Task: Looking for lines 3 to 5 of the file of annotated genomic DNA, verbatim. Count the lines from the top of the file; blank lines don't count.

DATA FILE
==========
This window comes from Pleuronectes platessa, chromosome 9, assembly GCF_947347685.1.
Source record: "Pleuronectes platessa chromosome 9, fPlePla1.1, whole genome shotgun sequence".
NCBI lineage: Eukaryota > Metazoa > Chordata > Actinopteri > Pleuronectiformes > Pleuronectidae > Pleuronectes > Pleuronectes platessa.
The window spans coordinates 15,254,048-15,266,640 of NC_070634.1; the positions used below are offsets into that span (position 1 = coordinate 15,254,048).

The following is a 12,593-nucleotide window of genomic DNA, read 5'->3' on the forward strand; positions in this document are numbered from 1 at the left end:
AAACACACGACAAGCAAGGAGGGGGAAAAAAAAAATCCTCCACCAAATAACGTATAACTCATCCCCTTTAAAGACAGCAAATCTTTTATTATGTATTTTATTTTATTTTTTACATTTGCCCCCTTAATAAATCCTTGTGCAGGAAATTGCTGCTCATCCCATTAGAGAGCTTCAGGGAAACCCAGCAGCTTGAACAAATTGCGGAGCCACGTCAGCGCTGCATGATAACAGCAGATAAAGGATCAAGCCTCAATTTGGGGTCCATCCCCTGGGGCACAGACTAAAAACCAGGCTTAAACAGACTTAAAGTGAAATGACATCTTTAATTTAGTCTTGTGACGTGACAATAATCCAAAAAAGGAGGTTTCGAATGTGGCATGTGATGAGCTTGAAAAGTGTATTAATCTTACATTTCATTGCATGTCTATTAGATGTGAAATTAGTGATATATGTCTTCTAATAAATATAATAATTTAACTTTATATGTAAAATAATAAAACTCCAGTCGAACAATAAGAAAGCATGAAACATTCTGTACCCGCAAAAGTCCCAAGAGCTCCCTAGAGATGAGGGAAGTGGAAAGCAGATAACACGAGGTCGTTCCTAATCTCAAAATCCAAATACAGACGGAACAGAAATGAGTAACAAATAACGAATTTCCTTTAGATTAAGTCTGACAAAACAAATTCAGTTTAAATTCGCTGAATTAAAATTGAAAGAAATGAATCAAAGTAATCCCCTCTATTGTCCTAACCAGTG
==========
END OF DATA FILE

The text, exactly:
NCBI lineage: Eukaryota > Metazoa > Chordata > Actinopteri > Pleuronectiformes > Pleuronectidae > Pleuronectes > Pleuronectes platessa.
The window spans coordinates 15,254,048-15,266,640 of NC_070634.1; the positions used below are offsets into that span (position 1 = coordinate 15,254,048).

The following is a 12,593-nucleotide window of genomic DNA, read 5'->3' on the forward strand; positions in this document are numbered from 1 at the left end: